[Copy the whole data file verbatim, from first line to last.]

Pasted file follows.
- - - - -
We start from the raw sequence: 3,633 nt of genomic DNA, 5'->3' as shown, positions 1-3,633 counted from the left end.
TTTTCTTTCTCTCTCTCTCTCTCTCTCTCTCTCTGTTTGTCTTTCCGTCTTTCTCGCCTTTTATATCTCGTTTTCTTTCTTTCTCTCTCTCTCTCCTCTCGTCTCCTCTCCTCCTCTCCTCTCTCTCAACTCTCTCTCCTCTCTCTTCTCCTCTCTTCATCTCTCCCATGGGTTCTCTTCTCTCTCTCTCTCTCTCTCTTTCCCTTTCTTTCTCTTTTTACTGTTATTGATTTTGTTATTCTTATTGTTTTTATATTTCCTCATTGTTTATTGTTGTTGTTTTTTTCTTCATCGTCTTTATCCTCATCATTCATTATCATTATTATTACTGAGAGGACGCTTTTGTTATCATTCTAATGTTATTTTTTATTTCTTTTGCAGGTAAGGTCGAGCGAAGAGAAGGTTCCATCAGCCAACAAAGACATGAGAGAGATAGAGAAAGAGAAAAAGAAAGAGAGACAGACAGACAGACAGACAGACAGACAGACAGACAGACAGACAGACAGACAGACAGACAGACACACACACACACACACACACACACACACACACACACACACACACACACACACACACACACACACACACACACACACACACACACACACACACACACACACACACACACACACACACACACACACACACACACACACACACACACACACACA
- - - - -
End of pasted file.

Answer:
We start from the raw sequence: 3,633 nt of genomic DNA, 5'->3' as shown, positions 1-3,633 counted from the left end.
TTTTCTTTCTCTCTCTCTCTCTCTCTCTCTCTCTGTTTGTCTTTCCGTCTTTCTCGCCTTTTATATCTCGTTTTCTTTCTTTCTCTCTCTCTCTCCTCTCGTCTCCTCTCCTCCTCTCCTCTCTCTCAACTCTCTCTCCTCTCTCTTCTCCTCTCTTCATCTCTCCCATGGGTTCTCTTCTCTCTCTCTCTCTCTCTCTTTCCCTTTCTTTCTCTTTTTACTGTTATTGATTTTGTTATTCTTATTGTTTTTATATTTCCTCATTGTTTATTGTTGTTGTTTTTTTCTTCATCGTCTTTATCCTCATCATTCATTATCATTATTATTACTGAGAGGACGCTTTTGTTATCATTCTAATGTTATTTTTTATTTCTTTTGCAGGTAAGGTCGAGCGAAGAGAAGGTTCCATCAGCCAACAAAGACATGAGAGAGATAGAGAAAGAGAAAAAGAAAGAGAGACAGACAGACAGACAGACAGACAGACAGACAGACAGACAGACAGACAGACAGACAGACAGACACACACACACACACACACACACACACACACACACACACACACACACACACACACACACACACACACACACACACACACACACACACACACACACACACACACACACACACACACACACACACACACACACACACACACACACACACACACA